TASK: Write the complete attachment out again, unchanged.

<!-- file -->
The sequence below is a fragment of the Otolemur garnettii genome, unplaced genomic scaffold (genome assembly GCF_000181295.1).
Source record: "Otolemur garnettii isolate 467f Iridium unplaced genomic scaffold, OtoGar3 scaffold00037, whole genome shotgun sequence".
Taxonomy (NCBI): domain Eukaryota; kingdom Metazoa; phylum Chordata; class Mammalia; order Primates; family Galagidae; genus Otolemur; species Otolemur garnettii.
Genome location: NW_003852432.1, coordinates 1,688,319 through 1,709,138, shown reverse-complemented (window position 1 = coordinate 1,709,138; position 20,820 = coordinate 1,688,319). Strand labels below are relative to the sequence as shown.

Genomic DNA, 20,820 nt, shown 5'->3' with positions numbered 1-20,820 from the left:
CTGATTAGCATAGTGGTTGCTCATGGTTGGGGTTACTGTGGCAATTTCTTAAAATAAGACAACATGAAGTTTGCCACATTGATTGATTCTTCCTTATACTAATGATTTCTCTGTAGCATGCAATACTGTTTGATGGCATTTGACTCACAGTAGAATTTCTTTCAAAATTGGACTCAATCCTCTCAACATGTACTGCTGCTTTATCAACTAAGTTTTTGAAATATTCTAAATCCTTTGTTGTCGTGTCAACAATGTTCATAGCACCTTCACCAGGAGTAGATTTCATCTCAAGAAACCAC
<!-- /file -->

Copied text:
The sequence below is a fragment of the Otolemur garnettii genome, unplaced genomic scaffold (genome assembly GCF_000181295.1).
Source record: "Otolemur garnettii isolate 467f Iridium unplaced genomic scaffold, OtoGar3 scaffold00037, whole genome shotgun sequence".
Taxonomy (NCBI): domain Eukaryota; kingdom Metazoa; phylum Chordata; class Mammalia; order Primates; family Galagidae; genus Otolemur; species Otolemur garnettii.
Genome location: NW_003852432.1, coordinates 1,688,319 through 1,709,138, shown reverse-complemented (window position 1 = coordinate 1,709,138; position 20,820 = coordinate 1,688,319). Strand labels below are relative to the sequence as shown.

Genomic DNA, 20,820 nt, shown 5'->3' with positions numbered 1-20,820 from the left:
CTGATTAGCATAGTGGTTGCTCATGGTTGGGGTTACTGTGGCAATTTCTTAAAATAAGACAACATGAAGTTTGCCACATTGATTGATTCTTCCTTATACTAATGATTTCTCTGTAGCATGCAATACTGTTTGATGGCATTTGACTCACAGTAGAATTTCTTTCAAAATTGGACTCAATCCTCTCAACATGTACTGCTGCTTTATCAACTAAGTTTTTGAAATATTCTAAATCCTTTGTTGTCGTGTCAACAATGTTCATAGCACCTTCACCAGGAGTAGATTTCATCTCAAGAAACCAC